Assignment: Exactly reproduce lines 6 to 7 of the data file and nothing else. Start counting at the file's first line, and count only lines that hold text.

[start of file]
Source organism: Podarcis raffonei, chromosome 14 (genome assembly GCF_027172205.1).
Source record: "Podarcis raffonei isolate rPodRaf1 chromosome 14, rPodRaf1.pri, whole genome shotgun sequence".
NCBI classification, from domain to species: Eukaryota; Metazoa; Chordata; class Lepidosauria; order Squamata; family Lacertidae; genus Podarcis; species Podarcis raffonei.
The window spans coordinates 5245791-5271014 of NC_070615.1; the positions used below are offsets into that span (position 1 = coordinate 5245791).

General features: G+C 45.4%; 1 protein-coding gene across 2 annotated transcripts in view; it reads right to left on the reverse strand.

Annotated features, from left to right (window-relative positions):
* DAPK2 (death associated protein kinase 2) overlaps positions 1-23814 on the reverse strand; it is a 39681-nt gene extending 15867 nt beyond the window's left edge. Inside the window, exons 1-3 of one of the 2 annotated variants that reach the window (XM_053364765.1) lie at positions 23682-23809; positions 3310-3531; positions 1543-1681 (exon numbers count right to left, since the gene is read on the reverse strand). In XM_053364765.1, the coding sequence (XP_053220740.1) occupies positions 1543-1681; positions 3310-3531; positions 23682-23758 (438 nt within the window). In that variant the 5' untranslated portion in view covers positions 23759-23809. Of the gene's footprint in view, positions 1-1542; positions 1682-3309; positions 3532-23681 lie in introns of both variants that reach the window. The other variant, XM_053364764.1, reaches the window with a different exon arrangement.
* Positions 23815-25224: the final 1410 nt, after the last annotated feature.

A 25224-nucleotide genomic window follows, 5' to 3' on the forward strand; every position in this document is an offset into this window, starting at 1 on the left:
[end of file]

Annotated features, from left to right (window-relative positions):
* DAPK2 (death associated protein kinase 2) overlaps positions 1-23814 on the reverse strand; it is a 39681-nt gene extending 15867 nt beyond the window's left edge. Inside the window, exons 1-3 of one of the 2 annotated variants that reach the window (XM_053364765.1) lie at positions 23682-23809; positions 3310-3531; positions 1543-1681 (exon numbers count right to left, since the gene is read on the reverse strand). In XM_053364765.1, the coding sequence (XP_053220740.1) occupies positions 1543-1681; positions 3310-3531; positions 23682-23758 (438 nt within the window). In that variant the 5' untranslated portion in view covers positions 23759-23809. Of the gene's footprint in view, positions 1-1542; positions 1682-3309; positions 3532-23681 lie in introns of both variants that reach the window. The other variant, XM_053364764.1, reaches the window with a different exon arrangement.